To ensure that something like this wouldn’t happen again, LAPD introduced a new policy in 1998 where the Internal Affairs Division would investigate all complaints filed against officers. Complaints against officers soared, and so did the number of officers who were disciplined. Complaints increased from 2,712 in 1997 to 6,965 in 1998, 6,830 in 1999, 9,244 in 2000, and 7,450 in 2001. In the early 1990s, an average of 13 officers per year were removed from the force for wrongdoing. In 1998, 55 officers were removed, and 44 were removed in 1999.

”In three years, although people say the civil-service system is very difficult to work with, we have disciplined over 800 officers and terminated 113,” Bernard Parks, the then chief of police, told the New York Times in 2000. ”We have had 200 officers leave the department while being investigated. We have had a number of officers that we refused to promote because of their prior disciplinary history.”

“Complaints increased from 2,712 in 1997 to 6,965 in 1998, 6,830 in 1999, 9,244 in 2000, and 7,450 in 2001.”

The average investigation took almost 9 months in 1999 and 6.3 months in 2000, but with some complaints taking more than a year to resolve complaints started piling up. By the end of 2000, 9,512 complaints were pending against officers, and 9,122 were pending in 2001. While complaints were being investigated, officers would not be promoted or transferred.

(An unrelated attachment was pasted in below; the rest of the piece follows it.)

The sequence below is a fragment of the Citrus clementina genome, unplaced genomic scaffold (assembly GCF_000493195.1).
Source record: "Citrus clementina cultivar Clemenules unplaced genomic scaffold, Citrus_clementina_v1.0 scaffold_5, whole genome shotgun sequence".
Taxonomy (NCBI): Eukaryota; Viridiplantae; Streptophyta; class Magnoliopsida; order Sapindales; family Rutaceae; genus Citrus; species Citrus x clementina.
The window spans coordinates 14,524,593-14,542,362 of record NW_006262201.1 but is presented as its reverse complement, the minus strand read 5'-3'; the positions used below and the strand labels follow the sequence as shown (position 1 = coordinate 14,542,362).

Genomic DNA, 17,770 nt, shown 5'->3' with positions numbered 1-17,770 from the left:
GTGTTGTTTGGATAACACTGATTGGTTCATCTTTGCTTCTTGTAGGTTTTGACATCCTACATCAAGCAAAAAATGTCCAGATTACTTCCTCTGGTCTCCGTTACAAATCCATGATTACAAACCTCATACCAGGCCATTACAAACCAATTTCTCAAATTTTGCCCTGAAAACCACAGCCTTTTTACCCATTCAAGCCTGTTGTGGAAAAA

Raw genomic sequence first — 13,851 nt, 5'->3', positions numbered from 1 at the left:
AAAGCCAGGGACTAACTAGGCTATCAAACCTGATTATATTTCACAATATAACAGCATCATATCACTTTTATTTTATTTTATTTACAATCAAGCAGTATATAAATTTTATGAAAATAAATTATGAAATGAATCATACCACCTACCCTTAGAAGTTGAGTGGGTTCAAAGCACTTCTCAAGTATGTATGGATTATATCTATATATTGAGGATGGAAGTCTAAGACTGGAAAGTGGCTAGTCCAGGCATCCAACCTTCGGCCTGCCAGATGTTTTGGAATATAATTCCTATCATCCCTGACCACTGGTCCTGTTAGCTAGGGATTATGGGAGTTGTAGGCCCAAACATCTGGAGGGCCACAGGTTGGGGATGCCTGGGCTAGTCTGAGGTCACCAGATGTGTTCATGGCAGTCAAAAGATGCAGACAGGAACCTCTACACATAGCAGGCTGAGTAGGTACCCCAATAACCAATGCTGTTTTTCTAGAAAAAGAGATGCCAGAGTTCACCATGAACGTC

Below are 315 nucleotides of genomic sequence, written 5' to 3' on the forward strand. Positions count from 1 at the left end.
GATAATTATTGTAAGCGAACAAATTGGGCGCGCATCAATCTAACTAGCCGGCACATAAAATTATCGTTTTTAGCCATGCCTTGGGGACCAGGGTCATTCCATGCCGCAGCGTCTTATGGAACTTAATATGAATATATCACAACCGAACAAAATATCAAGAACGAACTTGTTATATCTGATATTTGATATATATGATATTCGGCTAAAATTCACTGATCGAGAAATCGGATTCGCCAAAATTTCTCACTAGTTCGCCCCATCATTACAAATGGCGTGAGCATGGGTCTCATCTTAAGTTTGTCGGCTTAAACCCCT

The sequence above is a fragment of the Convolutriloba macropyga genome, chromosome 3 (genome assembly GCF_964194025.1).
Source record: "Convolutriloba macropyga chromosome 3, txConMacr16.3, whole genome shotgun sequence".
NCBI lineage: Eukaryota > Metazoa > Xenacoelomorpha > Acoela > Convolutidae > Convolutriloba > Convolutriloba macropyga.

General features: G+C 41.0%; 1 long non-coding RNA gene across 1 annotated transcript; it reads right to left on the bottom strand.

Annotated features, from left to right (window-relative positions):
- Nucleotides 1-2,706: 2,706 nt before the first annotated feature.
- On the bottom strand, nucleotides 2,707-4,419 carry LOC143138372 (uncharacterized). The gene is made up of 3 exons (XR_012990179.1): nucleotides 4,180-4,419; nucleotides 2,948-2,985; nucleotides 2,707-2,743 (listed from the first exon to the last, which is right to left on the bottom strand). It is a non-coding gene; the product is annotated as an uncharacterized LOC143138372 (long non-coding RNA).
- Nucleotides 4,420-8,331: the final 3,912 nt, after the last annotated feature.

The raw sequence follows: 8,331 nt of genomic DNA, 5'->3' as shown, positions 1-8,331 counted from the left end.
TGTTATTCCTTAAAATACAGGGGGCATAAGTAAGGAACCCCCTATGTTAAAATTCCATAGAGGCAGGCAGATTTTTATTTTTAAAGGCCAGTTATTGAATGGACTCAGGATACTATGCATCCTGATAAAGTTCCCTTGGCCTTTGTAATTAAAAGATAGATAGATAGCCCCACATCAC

The Unintended Consequences of Police Reform

While the main purpose of the new complaint process was to cut down on corruption within the police department, it also had an effect on how the police carried out their duties. A 1999 survey of the officers found that 80 percent of them feared “being punished for an honest mistake.” More than half, at 58 percent, said that their “career has been harmed by a complaint made by a member of the public.” A report reviewing the operation, policies, and procedures of the LAPD in the wake of the Rampart scandal reported that in an effort to avoid complaints, police officers changed the way they policed the streets.

It read: